Continuity in DPRK policies expected
Updated: 2013-12-17 01:12
By Zhou Wa and Wu Jiao in Beijing and Du Baiyu from Xinhua in Pyongyang (China Daily)
Chinese observers believe execution of leader's uncle won't have major influence on economic projects.
Beijing said on Monday that it is keeping watch on Pyongyang and hopes there won't be a "major change" in the latter's policies, as the sudden execution of the country's powerful No 2 in command has brought fear of instability to the region.
Pyongyang assured its neighbor on Monday that its economic policies will not change despite the dramatic case of Jang Song-thaek, who has been labeled by foreign media as the top official driving the direction of the economy.
Observers said that ties between China and the Democratic People's Republic of Korea are unlikely to be affected by a single incident, but Beijing certainly has to watch for the aftermath of Pyongyang's personnel changes.
Jang, the uncle of DPRK top leader Kim Jong-un, used to be the top official entrusted by Pyongyang for high-level visits and economic cooperation with China. He used to lead delegations to China for negotiations on projects, including the joint development of Hwanggumpyong Island — a special economic zone near the Chinese city of Dandong in Liaoning province.
"Pyongyang's situation has witnessed some changes, and China is watching its domestic and foreign policies," Foreign Minister Wang Yi told the media on Monday after a policy forum in Beijing.
"We hope and believe there won't be major changes," Wang said.
Pyongyang, in an unusual sign of openness, indicated on Monday that the recent incident would not hurt its economic policy.
"Despite Jang Song-thaek's group causing great harm to our country and our people, there will be no change in economic policy," Yun Yong-sok, a senior official in the State Economic Development Committee of the DPRK, said in an interview with Xinhua News Agency on Monday.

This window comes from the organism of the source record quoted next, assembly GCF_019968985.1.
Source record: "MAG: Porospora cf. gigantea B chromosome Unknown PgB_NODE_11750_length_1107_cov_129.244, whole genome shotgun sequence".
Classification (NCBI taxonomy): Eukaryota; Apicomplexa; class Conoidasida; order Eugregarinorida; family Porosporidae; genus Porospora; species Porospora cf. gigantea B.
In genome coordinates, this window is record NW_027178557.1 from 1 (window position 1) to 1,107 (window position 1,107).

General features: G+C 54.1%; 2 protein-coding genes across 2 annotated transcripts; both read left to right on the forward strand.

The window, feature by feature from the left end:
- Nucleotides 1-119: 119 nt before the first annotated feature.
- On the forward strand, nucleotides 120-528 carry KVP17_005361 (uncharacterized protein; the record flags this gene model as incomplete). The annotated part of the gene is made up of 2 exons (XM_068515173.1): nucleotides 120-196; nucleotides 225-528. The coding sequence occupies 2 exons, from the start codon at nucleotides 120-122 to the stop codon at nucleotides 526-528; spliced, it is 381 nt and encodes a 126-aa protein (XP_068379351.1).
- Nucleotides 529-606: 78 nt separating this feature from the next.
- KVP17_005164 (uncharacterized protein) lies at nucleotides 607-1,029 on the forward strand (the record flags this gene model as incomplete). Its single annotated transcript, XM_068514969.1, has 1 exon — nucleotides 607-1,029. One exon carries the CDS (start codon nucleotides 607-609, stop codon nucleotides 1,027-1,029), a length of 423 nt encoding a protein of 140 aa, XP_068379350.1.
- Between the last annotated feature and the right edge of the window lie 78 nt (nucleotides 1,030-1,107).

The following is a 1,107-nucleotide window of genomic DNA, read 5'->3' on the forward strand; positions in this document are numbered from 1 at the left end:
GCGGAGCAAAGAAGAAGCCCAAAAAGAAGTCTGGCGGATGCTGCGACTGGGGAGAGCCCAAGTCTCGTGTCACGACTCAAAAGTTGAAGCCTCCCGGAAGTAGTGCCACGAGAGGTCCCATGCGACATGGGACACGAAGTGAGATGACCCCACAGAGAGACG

"We are now studying good economic management methods in the world, and will bring in those that fit into our situation," Yun said, adding that Pyongyang will continue to develop trade and investment with other countries.
Observers said Jang's downfall is unlikely to shake Pyongyang's solid ties with Beijing given their security and economic closeness. But China should look out for possible changes on some cooperation projects.
According to an observer based in Pyongyang who declined to be named, Kim Jong-un is the mastermind of the DPRK's foreign policy.
"Jang played no decisive role in the country's foreign policy, therefore the execution will not influence China-DRPK ties," said the observer.
Kim has taken social change as the main theme for 2013, and has made progress in the country's economic and social development, the observer said.
According to an article in October on the Rodong Sinmun website, the country has designated 14 new special economic development zones this year.
The country has also rolled out new laws to facilitate foreign tourism and investment, providing foreign investors with special incentives and guarantees and giving local leaders greater autonomy to handle business.
The DPRK's economy has suffered from trade sanctions due to its nuclear program.
"Foreign investment is critical for Pyongyang's infrastructure projects," said Wang Junsheng, a researcher of East Asian studies at the Chinese Academy of Social Sciences.
"So far, development has been a consistent policy under the new leadership, and it is unlikely to have a big twist," he added.
Wang Fan, assistant president of China Foreign Affairs University, said Pyongyang knows the urgency of developing the economy amid its difficult international environment.
He noted that the DPRK has very limited economic exchanges with other countries, and sound cooperation with China is very important for it.
But Shi Yongming, a researcher on Korean studies at the China Institute of International Relations, said Jang's execution has a direct impact on China-DPRK economic ties as some enterprises might consider withdrawing investments from that country for fear of political risks.
Shi Yuanhua, director of the Center for Korean Studies under the Institute of International Studies at Fudan University in Shanghai, said it is likely that some cooperation projects might be affected.
The region has been on high alert for possible changes in Pyongyang's situation.
Republic of Korea President Park Geun-hye said on Monday that the ROK should be fully prepared against possible DPRK hostilities, warning that it could attempt "reckless provocations".
Park made the remark during a weekly meeting with senior secretaries amid concerns that its northern neighbor could try to escalate tensions with the outside world in an effort to strengthen internal unity after executing Jang for treason last week.
Zhao Shengnan contributed to this story.